I'm reading this pdf. The dynamic equation of one arm is provided which is

$$ l \ddot{\theta} + d \dot{\theta} + mgL sin(\theta) = \tau $$


$\theta$ : joint variable.

$\tau$ : joint torque

$m$ : mass

$L$ : distance between centre mass and joint.

$d$ : viscous friction coefficient

$l$ : inertia seen at the rotation axis.

enter image description here

I would like to use P (proportional) controller for now.

$$ \tau = -K_{p} (\theta - \theta_{d}) $$

My Matlab code is

clear all

t = 0:0.1:5;

x0 = [0; 0];

[t, x] = ode45('ODESolver', t, x0);

e = x(:,1) - (pi/2); % Error theta1

plot(t, e);
title('Error of \theta');
grid on

For solving the differential equation

function dx = ODESolver(t, x)

dx = zeros(2,1);

m  = 2;
d  = 0.001;
L  = 1;
I = 0.0023;
g  = 9.81;

T = x(1) - (pi/2);

dx(1) = x(2);

q2dot = 1/I*T - 1/I*d*x(2) - 1/I*m*g*L*sin(x(1));

dx(2) = q2dot;

The error is

enter image description here

My question is why the error is not approaching zero as time goes? The problem is a regulation track, so the error must approach zero.


3 Answers 3


If you're only using proportional force, then at some point it will be balanced by the force of gravity -- your error will converge on that balance, not zero.

To compensate for the mass of the arm, you'll need to add an integral force term. This will increase over time to counterbalance the constant force of gravity.

See also: this answer on the integral term.


I would like to use P (proportional) controller for now.

Just a proportional controller will never make your error stay at 0. Your system is not damped and a proportional controller acts like an undamped spring. Look at the controller equation that you wrote:


and compare it to a spring equation:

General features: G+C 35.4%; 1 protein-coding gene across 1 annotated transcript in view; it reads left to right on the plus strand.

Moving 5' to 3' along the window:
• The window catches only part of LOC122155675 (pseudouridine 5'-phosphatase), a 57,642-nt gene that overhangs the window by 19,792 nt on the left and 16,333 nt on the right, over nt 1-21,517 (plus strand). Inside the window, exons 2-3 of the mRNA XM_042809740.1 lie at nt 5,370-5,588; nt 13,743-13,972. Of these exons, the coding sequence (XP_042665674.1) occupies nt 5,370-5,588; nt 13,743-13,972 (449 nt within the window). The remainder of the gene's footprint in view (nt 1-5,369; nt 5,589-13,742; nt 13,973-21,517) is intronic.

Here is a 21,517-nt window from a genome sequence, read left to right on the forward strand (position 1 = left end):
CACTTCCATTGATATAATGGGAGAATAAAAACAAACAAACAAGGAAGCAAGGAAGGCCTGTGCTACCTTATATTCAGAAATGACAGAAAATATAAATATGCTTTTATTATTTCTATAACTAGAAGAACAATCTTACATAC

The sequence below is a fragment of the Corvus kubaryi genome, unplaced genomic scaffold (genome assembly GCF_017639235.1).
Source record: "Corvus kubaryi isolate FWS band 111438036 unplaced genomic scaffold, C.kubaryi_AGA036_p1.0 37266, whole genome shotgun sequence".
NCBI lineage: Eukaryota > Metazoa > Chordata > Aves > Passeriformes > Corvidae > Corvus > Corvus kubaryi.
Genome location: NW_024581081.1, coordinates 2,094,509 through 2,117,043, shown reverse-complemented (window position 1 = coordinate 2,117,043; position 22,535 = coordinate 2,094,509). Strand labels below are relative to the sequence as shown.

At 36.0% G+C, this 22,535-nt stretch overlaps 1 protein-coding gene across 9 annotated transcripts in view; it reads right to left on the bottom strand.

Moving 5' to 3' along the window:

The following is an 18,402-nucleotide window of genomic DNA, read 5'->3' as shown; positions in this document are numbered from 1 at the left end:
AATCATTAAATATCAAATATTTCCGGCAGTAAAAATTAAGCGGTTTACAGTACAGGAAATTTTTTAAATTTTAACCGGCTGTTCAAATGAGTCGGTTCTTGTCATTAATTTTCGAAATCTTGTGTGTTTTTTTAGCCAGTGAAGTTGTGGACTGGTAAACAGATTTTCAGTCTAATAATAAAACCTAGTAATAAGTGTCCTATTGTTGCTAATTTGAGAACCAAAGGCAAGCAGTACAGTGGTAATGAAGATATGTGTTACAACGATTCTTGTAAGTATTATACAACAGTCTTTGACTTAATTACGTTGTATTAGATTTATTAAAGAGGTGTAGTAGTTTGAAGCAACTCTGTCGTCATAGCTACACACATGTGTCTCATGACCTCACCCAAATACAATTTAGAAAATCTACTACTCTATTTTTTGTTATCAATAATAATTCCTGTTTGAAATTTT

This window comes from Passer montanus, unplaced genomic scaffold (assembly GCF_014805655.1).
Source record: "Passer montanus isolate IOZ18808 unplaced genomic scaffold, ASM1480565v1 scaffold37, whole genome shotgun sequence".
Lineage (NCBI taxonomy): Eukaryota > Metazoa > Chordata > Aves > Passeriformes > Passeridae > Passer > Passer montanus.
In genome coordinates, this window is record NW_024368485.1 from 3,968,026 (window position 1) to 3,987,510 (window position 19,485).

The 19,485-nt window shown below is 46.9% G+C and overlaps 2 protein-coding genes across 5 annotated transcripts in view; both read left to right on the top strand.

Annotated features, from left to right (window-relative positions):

F=Kx or F=K(x1-x2)

Your controller is acting like a spring, putting torque on the joint proportionally to it's deviation from the reference. You must use at least a PI (proportional and integrating) controller to get rid of the oscillation.

The integrating part of the controller is what makes the oscillations go away and make the steady state error approach 0. It will make your system a bit slower, but you'll have to tune the controller to behave the way you want, faster response means typically more overshoot and vice versa.

If you really need to use a P controller, you have to include a damper on the system.

  • $\begingroup$ you're right. I've implemented PID controller and it solved the problem. $\endgroup$
    – CroCo
    Commented Oct 25, 2014 at 13:26

Controllers type

A more mathematical approach to the error.

enter image description here

Suppose you have a close loop system like above. The equation is:

$\hspace{2.5em}$ $Y(s) = \frac{G(s)C(s)}{1+G(s)C(s)} R(s)$

The error equation is:

$\hspace{2.5em}$ $E(s) = R(s) - Y(s)$

$\hspace{2.5em}$ $E(s) = \frac{1}{1+G(s)C(s)} R(s)$ $\hspace{2.5em}[1]$

The final value theorem states that:

$\hspace{2.5em}$ $e(\infty) = \lim_{s \rightarrow 0}sE(s)$ $\hspace{2.5em}[2]$

Using $[1]$ in $[2]$:

$\hspace{2.5em}$ $e(\infty) = \lim_{s \rightarrow 0}s\frac{1}{1+G(s)C(s)} R(s)$

Ok! Now, we can conclude some cool stuffs.

  • Suppose $R(s) = \frac{1}{s}$:

$\hspace{2.5em}$ $e(\infty) = \lim_{s \rightarrow 0}\frac{1}{1+G(s)C(s)}$ $\hspace{2.5em}$ From calculus, is the same as:

$\hspace{2.5em}$ $e(\infty) = \frac{1}{1+\lim_{s \rightarrow 0} (G(s)C(s))}$

$\hspace{2.5em}$ $e(\infty) = \frac{1}{1+G(0)C(0)}$

If $C(s) = K$, where $K$ is a proportional gain, $G(0)$ have a finite DC gain, your system is going to be the responsible for the finite final term. But, however, you can apply a PD control, $C(s) = \frac{K}{s}$.

$\hspace{2.5em}$ $C(0) = \lim_{s \rightarrow 0}\frac{K}{s} = \infty$


$\hspace{2.5em}$ $e(\infty) = \frac{1}{1+G(0)(\infty)} = 0$

And that's the resume why you can't get null error only with a proportional gain.

  • $\begingroup$ The Laplace transform can only be used in linear systems. But, I think is very useful to understand the principle. $\endgroup$ Commented Jan 17, 2016 at 21:57

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